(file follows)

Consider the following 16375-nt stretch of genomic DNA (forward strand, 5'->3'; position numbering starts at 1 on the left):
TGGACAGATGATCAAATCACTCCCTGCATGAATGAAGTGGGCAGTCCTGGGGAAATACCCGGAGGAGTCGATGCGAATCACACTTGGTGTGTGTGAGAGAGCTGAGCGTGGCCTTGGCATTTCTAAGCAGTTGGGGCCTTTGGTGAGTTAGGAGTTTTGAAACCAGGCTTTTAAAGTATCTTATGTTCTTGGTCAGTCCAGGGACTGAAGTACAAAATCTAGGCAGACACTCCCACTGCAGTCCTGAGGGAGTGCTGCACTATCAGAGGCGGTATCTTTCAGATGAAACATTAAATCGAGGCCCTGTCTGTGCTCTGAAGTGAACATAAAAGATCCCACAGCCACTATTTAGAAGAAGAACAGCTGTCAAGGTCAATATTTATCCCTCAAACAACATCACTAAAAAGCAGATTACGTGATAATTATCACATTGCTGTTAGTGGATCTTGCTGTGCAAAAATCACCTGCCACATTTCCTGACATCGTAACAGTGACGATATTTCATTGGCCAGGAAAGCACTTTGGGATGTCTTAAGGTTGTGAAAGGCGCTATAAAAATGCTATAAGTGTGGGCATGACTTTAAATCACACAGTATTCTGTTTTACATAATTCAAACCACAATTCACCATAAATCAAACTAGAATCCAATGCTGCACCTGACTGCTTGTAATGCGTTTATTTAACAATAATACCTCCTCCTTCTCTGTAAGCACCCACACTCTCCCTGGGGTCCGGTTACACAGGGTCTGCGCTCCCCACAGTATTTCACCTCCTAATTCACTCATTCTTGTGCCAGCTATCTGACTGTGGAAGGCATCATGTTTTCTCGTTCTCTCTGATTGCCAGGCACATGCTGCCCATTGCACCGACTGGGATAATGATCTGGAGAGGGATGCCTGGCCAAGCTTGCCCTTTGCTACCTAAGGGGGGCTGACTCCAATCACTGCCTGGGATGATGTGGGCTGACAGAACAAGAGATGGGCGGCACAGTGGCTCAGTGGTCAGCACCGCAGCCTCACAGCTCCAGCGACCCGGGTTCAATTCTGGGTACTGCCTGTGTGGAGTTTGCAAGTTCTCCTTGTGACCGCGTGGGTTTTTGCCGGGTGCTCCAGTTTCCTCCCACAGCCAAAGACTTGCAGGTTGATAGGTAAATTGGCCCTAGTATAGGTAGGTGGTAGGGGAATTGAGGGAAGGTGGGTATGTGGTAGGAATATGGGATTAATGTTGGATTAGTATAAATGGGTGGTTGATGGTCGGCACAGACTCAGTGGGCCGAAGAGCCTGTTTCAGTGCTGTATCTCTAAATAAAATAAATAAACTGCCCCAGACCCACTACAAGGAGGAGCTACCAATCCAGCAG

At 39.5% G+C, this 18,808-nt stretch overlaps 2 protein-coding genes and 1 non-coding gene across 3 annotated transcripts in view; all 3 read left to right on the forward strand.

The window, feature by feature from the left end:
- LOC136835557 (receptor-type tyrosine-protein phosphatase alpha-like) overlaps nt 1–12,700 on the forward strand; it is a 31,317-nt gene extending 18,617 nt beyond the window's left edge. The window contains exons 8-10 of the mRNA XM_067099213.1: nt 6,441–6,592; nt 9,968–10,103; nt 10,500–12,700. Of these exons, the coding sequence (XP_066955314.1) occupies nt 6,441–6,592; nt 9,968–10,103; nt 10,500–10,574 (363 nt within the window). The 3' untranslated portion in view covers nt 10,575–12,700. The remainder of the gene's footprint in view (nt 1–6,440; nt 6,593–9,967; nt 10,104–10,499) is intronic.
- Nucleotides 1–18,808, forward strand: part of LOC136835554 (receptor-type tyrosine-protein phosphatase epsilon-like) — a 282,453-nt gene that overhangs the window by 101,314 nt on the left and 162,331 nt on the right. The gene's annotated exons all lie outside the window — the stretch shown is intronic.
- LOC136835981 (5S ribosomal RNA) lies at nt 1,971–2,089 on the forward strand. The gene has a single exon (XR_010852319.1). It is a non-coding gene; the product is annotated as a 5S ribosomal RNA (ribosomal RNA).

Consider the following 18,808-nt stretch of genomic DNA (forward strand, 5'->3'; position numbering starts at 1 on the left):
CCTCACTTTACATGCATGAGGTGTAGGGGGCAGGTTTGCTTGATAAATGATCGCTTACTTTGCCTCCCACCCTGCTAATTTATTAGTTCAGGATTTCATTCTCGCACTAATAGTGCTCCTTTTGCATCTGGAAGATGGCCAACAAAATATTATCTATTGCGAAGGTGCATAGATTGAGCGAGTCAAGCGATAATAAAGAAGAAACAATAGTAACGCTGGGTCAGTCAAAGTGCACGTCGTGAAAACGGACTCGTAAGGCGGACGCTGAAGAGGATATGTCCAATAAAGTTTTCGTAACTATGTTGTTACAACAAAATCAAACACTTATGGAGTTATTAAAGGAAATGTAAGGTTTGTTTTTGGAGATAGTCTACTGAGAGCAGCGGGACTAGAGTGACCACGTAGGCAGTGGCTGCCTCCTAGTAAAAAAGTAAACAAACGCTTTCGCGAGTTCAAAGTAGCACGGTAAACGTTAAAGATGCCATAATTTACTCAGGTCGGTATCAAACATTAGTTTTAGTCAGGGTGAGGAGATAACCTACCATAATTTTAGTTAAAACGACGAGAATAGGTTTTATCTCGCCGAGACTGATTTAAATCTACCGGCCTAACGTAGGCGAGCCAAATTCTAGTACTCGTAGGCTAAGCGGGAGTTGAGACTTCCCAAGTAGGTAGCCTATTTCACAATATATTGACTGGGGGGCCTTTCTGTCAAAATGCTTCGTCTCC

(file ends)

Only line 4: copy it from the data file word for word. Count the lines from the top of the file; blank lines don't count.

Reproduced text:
The window, feature by feature from the left end: